By the time Keir Starmer appeared at Chatham House on Tuesday morning to set out his opposition to a ceasefire in Gaza, more than three thousand children had been killed in Israeli airstrikes. Outside the venue, protesters accused him of supporting a genocide. Online, activists exchanged assurances that voters would punish him for failing to call for an end to the slaughter.
But Keir Starmer is a winner and he doesn’t care what you think. For some time after his elevation to the Labour leadership, many on the left, myself included, argued that he would need to keep much of Jeremy Corbyn’s policy agenda to win a general election. Evidently, he does not. The scale of Tory unpopularity, coupled with the monopoly on opposition granted to Labour by first past the post, means he can do whatever he likes. A lack of enthusiasm among young Labour voters will not alter the electoral arithmetic. Neither will widespread anger among progressives at Starmer’s support for the Israeli siege on Gaza.
Attempting to explain Starmer’s positioning with reference to electoral necessity is a fool’s errand. No one could by now accuse him of proximity to Corbyn. Labour’s moderates compromise not because they must, but because they want to. The more rightwing Labour is when it enters Downing Street, the more their theory of change will be vindicated. Risk aversion, message discipline and an overriding instinct to conform are their chosen method for politics – a reactive communications strategy masquerading as a vision for Britain. What this strategy lacks in authenticity it makes up for in repetition.
Did you know that Starmer’s father was a toolmaker? He mentions it sometimes. Illustrating connectedness to traditional working-class life resonates with key sections of the electorate. But underneath the messaging, Labour’s commitments look shakier. This summer, the leadership attempted to ditch commitments on workers’ rights such as sick pay and unfair dismissal. The £15 minimum wage was jettisoned in 2021. Starmer made a show of opposing the recent strike wave, even sacking frontbenchers for their attendance at picket lines. In government, he assures us, there will be no pay rise to allow workers to recover from the worst wage depression in centuries.
Starmer’s sister was a nurse, and so was his mum. For years, the health service has been racked with funding crises and poorly conceived ‘reforms’ designed to open it up to the market. 46,828 nursing posts, 12% of the total, were vacant in the second quarter of this year. Since Starmer was elected as Labour leader in 2020, NHS waiting lists have risen from four million (already a record high) to more than seven million. During his leadership campaign, he promised to “end outsourcing in our NHS”, but has long since made it clear that private providers will continue to play a key role. When nurses went on strike last year, Starmer opposed their pay demand. “I don’t want to make promises I can’t keep,” he said.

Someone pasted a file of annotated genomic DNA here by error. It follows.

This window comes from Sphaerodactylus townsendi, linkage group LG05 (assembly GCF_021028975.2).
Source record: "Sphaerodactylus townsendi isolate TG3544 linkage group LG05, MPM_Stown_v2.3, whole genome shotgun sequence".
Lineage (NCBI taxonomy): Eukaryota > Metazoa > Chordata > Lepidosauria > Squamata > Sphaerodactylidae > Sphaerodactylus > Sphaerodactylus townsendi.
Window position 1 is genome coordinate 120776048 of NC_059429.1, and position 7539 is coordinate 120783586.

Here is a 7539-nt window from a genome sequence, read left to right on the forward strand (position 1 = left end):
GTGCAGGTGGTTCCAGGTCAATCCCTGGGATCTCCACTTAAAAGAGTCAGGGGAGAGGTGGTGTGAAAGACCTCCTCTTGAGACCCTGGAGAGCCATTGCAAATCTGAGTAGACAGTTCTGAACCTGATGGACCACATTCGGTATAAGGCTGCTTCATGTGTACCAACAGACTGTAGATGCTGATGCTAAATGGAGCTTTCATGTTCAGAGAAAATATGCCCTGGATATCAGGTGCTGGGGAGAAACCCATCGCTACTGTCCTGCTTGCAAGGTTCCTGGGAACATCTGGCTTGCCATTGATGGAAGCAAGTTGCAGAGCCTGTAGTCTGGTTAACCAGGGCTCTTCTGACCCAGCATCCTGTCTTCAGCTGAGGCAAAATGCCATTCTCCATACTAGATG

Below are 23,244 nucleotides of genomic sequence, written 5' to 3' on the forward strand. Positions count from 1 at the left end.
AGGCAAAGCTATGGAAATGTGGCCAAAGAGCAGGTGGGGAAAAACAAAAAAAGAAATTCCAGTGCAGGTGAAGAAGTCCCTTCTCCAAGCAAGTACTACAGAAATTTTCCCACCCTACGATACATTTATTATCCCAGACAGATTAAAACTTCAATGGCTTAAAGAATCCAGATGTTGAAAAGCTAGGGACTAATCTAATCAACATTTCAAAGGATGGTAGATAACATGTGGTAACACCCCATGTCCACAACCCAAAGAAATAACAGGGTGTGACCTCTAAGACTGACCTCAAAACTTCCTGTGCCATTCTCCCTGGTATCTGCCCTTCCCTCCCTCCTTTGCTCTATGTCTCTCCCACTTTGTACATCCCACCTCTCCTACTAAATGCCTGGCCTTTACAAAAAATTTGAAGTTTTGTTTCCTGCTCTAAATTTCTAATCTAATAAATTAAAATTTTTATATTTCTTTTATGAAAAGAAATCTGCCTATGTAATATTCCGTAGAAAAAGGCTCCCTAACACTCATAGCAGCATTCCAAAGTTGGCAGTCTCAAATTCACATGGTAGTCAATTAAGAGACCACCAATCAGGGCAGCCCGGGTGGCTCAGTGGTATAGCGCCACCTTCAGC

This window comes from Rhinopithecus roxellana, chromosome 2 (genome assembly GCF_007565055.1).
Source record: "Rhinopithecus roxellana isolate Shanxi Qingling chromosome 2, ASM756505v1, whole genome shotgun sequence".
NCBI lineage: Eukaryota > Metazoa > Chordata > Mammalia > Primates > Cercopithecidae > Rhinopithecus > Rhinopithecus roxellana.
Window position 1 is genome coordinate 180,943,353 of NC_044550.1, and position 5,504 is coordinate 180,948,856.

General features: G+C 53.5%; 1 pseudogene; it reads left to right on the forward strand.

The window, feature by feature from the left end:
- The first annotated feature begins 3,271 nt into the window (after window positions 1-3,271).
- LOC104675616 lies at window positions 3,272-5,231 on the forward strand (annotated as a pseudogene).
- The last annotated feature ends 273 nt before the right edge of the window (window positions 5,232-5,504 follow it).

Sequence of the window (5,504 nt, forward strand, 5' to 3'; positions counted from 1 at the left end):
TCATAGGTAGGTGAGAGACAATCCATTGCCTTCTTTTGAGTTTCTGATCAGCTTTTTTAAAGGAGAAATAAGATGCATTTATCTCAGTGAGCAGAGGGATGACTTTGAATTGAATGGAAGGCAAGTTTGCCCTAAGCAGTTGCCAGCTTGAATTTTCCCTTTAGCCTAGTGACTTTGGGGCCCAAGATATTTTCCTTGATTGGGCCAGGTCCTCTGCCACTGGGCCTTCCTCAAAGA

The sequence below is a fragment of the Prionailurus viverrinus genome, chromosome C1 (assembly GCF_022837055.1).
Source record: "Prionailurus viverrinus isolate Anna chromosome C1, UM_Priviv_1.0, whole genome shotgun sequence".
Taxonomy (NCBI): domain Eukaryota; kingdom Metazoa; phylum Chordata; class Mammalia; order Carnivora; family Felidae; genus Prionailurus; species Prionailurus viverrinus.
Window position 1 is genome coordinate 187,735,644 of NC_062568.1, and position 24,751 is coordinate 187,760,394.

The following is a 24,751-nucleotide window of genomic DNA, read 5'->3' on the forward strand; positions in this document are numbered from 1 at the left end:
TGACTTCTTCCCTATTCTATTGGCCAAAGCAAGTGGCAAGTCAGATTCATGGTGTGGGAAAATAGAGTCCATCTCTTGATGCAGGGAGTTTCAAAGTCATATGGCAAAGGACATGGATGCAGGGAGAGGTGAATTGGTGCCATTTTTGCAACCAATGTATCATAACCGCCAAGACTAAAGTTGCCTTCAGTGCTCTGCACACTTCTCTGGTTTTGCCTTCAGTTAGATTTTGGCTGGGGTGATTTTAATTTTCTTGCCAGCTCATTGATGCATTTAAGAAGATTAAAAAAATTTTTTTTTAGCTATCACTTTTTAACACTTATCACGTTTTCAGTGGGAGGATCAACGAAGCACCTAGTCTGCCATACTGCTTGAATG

Starmer grew up in a pebble-dash semi-detached house in a small town in Surrey, a fact which makes him at once down-to-earth and aspirational. At this year’s party conference, he declared himself a “yimby” and promised to oversee the construction of 300,000 homes a year by relaxing planning regulations. The policy seems radical in its scale, but contains no commitment to affordable or social housing. Three months earlier, Labour ditched its commitment to introduce rent controls, a policy which has been in every manifesto since 2015 and is backed by Labour mayors in London and Manchester.
For much of the commentariat, Starmer is a confusing figure because he speaks the language of moderation and national interest. He used to be the director of public prosecutions, you see; they call him “Mr Rules”. In an era of ‘alternative facts’ and Partygate, Starmer made an effective foil for Boris Johnson. But the two men share characteristics. Both approach politics with a grand sense of history, but have little of substance to say. Neither have any problem with misleading voters in pursuit of power. Many complain that demagogues are debasing our politics, but that is precisely what ‘modern’ political communications – the kind pioneered in the UK by New Labour and reproduced as caricature by Starmer – is designed to do.
Until recently, Starmer’s public image has managed to combine open opportunism with a vague sense of moral mission. Events in Gaza may have cut through this. Faced with a publicly advertised war crime, broadcast live by the world’s media, Starmer lacked the ability to engage with what was happening. Instead, he felt compelled to take the path of least resistance, a move which usually means sacrificing a progressive policy at the alter of fiscal discipline. In this case, it meant that while public opinion mobilised six-to-one behind a ceasefire, Starmer found himself endorsing Israel’s right to collectively punish the Palestinians and ordering Labour branches not to attend some of the biggest protests in British history.
There is an unspoken hope, among both the left and those who backed him for his anti-Brexit and socially liberal credentials, that Starmer’s conservatism is purely performative. To win in Labour, Starmer makes leftwing promises; to win over Tory voters, he leans right; but in government he could do something different entirely. Aside from how unlikely this is – it would be the only time in history that Labour was more progressive in government than in opposition – we should also recognise what it means: that our politics is increasingly built inside concentric circles of dishonesty. The more Starmer promises one thing and does another, the more cynicism he fosters; the more he follows through on his rightward shift, the deeper the damage to society and the more licence to war criminals. All roads lead to pyrrhic victory.
Michael Chessum is a socialist activist and writer based in London.